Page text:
LinkedIn stops in China: ‘Every company is in splits: do you bend the rules or not?’

The company points to “challenging conditions” in the country. Critics have long pointed out that LinkedIn uses censorship to please authorities in Beijing. According to China correspondent Roland Smid, the closure means a temporary end to foreign social media in China.

Heavy criticism

“And that’s a shame,” he says, because LinkedIn played a unique role in the country. Apps such as Facebook, Twitter and WhatsApp have already been blocked, but Chinese users can still post, comment and view profiles on LinkedIn. So that will come to an end.

According to Smid, the company had no choice: “It has received heavy criticism lately. LinkedIn would censor profiles of journalists and academics. For example, you could not put in your profile that you had researched human rights violations in China in the past. LinkedIn would then block your profile for Chinese users so that it was no longer visible to them here.”

That while the company itself says it supports freedom of expression. LinkedIn has been operating in China for seven years, with a local platform that has to comply with local laws, such as censorship. Earlier this year, the Chinese government already urged better ‘enforcement’ on sensitive information.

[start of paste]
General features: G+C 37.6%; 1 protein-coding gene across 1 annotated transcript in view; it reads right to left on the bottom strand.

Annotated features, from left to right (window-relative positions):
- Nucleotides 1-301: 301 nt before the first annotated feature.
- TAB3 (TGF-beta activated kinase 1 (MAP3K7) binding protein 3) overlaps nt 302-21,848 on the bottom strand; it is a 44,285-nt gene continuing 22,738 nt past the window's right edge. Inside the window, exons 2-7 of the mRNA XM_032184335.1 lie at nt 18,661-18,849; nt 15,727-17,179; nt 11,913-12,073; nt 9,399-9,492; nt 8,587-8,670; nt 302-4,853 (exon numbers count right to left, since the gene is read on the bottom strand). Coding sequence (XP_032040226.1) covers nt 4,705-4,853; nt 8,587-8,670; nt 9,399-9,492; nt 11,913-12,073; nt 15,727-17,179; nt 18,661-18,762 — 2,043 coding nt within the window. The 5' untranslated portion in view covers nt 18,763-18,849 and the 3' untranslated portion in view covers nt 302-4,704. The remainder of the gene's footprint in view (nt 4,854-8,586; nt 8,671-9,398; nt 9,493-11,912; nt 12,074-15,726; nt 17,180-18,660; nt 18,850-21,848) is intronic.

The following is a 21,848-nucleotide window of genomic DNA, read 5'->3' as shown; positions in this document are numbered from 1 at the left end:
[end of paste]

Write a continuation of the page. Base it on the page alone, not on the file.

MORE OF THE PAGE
Chinese social media have also been dealt with more strictly in recent years. For example, companies such as Tencent and Alibaba have been fined and have to meet stricter requirements for data collection.

Successful for a long time

LinkedIn, which is owned by Microsoft, has long been successful in China because it has always adhered to local rules. Vincent Brussee, digital media regulation analyst in China for German think tank Merics, points out that the company is disabling certain features for Chinese users to comply with the rules. “You can’t post videos, create groups, or add attachments in China. Also, some users are made completely invisible.”

Another reason for its success, according to Brussee, is that LinkedIn has long continued to fly under the censorship radar, because the platform does not naturally lend itself to topics that cause social unrest. “It’s a career platform.”

Yet LinkedIn concluded that it could no longer live with the censorship. Brussee: “Each company sooner or later finds itself in a split: do you bend with the Chinese rules, or do you leave China. It went well for LinkedIn for a long time, but at a certain point the criticism becomes too much.”

LinkedIn says it is working on a new vacancy platform, especially for China, without social media functions. In this way, the company can continue to operate in the country, without too strict censorship.

Western countries blocked

According to Smid, the announcement fits in with a trend that makes it more difficult for Chinese to communicate online with foreign countries: “All other western social media are blocked, so if you want to go to Facebook in China, for example, you need special software that allows you to avoids the online block, and not everyone has that.”

According to Smid, LinkedIn was one of the last online bridges between China and the World. “And that bridge has now been demolished.”

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